Do you ever feel like your deals are heading down the track toward success, but then somehow end up not closing and falling apart? What is happening between point A and point B? What is derailing your deals? In part five, the final installment of this mini-series, we are going to look at another common issue that causes deals to miss the mark:
- Wrong Buyer Profile
- Unqualified Buyer
- Status Quo Wins
- Me-Too Positioning & Messaging
- No Value Proposition
No Value Proposition
Value-oriented selling approaches are the gold standard—they have been for years. In fact, we could make an argument that most sales methodologies employed in B2B selling environments today are based on a simple premise: if the gain is greater than the pain, then the buyer will take action. If it is that straightforward, then why do just 42% of all selling organizations have a “formalized value proposition that is very compelling to prospects,” compared to 92% of world-class organizations (CSO Insights)?
If we dig deeper behind those disheartening research findings, we find the root cause as to why value-oriented selling has not driven the results we all want to see.
A compelling value proposition for a buyer has three components that build upon one another: pain, solution and gain. The interwoven story of these three elements distinguishes world-class sellers from the rest of the field.
93% of world-class organizations state “We clearly understand our customer’s issues before we propose a solution,” compared to just 48% of all organizations (CSO Insights).
Before your buyer can ever buy from you, they need to understand they have a problem…an issue…a pain. Solutions do not matter at this point. Why? Because if they do no recognize they even have a need, then they do not need a solution. In essence, if a seller fails to amplify the buyer’s pain threshold, then “status quo” wins, an issue we reviewed earlier in our series.
Sales managers believe 53% of reps “need a major redesign” or “need improvement” in linking solutions to the needs of individual stakeholders (CSO Insights).
Once the buyer is aware of their pain, and, after giving it careful consideration determines it is worth addressing, then they are ready for a solution. The solution proposed by the seller in a value-based exchange needs to link back to the buyer’s pain, and it needs to be distinguished from the other alternatives the buyer is evaluating in their buying cycle. Those two components characterize a compelling solution, by addressing the buyer’s current situation and differentiating itself from competitive offerings – something we examined earlier in our series when we reviewed the pitfalls of me-too positioning and messaging.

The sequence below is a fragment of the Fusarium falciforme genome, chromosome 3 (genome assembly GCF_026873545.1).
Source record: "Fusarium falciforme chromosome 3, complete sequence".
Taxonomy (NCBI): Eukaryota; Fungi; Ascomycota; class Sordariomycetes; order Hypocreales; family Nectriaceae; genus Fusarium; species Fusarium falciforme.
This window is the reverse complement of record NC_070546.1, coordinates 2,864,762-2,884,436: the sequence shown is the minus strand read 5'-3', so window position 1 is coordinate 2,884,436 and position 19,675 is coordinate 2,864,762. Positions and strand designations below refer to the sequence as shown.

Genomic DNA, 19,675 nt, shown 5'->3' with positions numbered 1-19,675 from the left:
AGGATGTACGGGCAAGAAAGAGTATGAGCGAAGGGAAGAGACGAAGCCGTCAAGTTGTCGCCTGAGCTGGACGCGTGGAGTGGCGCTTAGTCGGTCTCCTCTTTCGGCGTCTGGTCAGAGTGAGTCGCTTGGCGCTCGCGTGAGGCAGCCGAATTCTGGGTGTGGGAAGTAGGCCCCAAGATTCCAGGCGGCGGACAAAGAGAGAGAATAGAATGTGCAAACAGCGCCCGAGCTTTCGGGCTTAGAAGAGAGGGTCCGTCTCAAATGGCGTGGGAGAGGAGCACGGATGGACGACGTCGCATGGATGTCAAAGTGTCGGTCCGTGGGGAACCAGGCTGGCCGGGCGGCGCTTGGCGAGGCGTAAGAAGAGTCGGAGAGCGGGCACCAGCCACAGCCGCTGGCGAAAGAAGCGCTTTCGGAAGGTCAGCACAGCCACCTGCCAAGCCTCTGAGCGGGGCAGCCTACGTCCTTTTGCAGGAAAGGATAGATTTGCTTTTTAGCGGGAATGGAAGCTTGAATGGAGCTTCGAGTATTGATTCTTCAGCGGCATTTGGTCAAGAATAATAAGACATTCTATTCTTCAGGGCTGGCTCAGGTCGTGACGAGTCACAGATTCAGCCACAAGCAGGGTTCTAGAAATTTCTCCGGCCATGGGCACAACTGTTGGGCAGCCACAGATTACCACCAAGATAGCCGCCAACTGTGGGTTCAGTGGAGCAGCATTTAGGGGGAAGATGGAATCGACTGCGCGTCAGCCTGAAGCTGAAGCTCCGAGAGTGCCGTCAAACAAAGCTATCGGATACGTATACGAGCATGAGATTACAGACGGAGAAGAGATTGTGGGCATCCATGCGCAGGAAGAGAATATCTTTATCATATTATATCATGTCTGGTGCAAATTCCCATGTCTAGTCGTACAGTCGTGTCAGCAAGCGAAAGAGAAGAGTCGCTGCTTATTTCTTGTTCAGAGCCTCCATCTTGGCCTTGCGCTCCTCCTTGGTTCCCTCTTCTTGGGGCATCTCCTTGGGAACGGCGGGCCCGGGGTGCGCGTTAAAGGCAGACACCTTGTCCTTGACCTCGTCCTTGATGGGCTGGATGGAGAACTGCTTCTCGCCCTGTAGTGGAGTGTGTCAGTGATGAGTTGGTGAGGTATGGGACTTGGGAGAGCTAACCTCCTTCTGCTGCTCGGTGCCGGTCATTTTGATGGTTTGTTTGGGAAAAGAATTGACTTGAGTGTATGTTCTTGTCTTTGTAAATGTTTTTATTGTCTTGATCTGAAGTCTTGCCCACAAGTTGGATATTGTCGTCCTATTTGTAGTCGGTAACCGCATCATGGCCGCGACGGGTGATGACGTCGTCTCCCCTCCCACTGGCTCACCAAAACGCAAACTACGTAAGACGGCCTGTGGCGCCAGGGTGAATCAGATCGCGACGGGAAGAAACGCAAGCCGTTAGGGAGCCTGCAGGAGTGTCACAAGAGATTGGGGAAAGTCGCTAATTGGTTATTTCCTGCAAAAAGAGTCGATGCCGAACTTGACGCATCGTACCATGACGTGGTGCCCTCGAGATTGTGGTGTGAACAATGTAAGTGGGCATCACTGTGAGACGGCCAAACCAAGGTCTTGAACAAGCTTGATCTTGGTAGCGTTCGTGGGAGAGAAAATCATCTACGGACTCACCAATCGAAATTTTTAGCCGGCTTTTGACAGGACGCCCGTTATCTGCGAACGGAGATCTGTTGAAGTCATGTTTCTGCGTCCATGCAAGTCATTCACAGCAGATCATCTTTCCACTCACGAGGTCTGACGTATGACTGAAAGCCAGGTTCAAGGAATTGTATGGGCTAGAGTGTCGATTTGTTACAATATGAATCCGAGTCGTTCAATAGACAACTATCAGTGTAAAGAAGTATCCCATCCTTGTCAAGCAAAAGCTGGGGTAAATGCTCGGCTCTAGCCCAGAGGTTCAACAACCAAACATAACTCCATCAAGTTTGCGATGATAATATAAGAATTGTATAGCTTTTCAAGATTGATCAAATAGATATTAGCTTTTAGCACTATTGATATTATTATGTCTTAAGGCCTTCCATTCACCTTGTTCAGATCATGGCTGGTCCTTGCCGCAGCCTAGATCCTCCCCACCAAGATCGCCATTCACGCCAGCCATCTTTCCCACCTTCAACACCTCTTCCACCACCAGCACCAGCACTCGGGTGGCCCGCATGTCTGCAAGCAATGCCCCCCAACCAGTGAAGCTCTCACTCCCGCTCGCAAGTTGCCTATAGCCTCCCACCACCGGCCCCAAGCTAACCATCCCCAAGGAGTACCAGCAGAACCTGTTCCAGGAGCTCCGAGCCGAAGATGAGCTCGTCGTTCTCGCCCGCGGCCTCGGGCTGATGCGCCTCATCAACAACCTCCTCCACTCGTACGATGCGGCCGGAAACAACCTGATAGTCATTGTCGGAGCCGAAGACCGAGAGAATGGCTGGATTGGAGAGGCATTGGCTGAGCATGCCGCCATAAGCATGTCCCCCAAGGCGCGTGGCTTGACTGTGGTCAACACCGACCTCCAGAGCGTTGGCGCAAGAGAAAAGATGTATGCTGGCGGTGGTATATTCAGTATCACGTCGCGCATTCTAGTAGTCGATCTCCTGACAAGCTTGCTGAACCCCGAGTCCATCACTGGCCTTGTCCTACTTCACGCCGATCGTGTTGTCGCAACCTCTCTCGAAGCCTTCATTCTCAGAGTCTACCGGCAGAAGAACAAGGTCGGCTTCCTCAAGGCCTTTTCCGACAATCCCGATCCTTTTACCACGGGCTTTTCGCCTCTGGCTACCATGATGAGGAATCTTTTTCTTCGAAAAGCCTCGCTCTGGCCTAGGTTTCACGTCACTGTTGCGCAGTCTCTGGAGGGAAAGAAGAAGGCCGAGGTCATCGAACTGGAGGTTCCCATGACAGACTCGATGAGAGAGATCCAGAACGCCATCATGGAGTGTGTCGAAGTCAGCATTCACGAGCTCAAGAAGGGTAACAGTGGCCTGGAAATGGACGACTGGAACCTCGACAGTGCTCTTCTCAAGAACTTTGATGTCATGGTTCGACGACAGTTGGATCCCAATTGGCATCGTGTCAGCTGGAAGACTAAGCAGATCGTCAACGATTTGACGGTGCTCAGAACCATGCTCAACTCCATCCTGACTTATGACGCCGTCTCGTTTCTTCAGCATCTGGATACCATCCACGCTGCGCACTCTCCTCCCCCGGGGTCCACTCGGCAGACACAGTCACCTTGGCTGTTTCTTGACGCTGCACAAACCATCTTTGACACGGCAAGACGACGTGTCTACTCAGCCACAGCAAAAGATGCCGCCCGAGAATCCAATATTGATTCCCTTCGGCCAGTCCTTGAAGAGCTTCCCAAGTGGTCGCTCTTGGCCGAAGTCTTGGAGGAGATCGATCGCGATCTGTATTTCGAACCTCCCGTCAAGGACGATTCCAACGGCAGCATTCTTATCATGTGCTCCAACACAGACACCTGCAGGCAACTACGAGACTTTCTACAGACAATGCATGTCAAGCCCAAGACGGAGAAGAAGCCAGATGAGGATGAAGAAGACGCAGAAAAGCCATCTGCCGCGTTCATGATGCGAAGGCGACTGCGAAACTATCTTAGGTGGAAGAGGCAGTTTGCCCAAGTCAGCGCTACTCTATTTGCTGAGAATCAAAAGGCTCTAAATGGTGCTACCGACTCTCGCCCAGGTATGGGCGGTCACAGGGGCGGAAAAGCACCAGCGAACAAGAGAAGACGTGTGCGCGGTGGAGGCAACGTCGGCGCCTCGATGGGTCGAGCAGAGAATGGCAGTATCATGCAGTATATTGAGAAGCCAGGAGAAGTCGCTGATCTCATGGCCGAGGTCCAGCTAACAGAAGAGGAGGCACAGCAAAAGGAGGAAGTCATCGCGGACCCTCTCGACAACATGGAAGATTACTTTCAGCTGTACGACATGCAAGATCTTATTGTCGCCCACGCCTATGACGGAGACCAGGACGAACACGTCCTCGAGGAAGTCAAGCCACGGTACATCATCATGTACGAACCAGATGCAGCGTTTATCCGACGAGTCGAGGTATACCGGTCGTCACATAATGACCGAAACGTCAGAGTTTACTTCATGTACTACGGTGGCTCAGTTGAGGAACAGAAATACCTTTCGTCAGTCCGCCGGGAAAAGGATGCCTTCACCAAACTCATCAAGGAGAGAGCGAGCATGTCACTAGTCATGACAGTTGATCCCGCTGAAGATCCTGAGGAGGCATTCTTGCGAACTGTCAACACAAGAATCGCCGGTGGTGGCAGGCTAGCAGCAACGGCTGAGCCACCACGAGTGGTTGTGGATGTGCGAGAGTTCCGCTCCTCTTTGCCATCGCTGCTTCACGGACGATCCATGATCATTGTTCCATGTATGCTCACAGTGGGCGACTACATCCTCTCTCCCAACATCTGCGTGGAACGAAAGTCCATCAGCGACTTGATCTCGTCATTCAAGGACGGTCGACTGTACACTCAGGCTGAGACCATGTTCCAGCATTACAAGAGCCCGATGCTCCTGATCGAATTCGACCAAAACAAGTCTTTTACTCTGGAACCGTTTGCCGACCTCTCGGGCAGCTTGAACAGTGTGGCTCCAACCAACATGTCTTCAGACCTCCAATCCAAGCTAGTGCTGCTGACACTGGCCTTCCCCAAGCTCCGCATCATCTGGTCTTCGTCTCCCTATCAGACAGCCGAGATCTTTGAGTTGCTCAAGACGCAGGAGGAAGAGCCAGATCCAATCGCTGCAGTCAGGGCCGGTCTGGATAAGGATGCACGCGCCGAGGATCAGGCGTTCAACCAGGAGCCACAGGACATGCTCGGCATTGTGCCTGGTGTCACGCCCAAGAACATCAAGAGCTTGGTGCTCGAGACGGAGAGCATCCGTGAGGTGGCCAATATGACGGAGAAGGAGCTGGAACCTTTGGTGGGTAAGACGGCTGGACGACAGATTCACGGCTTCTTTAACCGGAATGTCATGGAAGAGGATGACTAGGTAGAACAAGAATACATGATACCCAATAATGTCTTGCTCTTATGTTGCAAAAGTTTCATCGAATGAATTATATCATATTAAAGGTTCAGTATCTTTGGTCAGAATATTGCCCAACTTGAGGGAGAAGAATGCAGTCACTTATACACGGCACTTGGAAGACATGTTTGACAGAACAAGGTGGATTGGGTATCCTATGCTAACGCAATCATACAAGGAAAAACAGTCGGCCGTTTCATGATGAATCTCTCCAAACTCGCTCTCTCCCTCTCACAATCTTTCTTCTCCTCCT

54% of sales leaders said their sales teams “need improvement” in building a solid business case and/or ROI for their company’s solutions (CSO Insights).
That takes us to the gain. Over the years, sales and marketing executives have made strides in shifting the focus of their proposals from features and functions to the benefits of those capabilities. That transition has been accelerated by formalized “value engineering” disciplines that have sprung-up within the go-to-market teams of many B2B organizations. This function has focused much of its energy on developing “business cases or ROIs” for their solution rooted in the benefits a buyer can expect to achieve with their solution. That sounds like a great way to close the loop on the value proposition model. Why do so many need to improve their business case/ROI? The business case does NOT link back to the pain. The argument includes two of the pillars of a complete value proposition – our solution delivers these benefits – but not all three – for example, for organizations experiencing these pains, our solution helps the buyer achieve these gains. Without the pain, the benefits may sound good, but they alone often fail to get a buyer to move from their current state to the future state. Further, the differentiated solution provides the bridge from the doldrums of that current state to future state nirvana.
This three-fold value proposition equation is how the buyer justifies their purchase – first to themselves, then to their peers, other stakeholders and ultimately higher up their chain of command. When sellers fail to connect all three elements of a value proposition into a “three-part harmony” they do themselves and their prospective buyer a disservice by allowing the buyer to accept today’s situation as good enough.
Do not let your value proposition derail your deal. Tie the entire story together so you win more and your buyer suffers less.
If you enjoyed this series and would like to discuss how we can help your team keep your deals on track, please contact us: email@example.com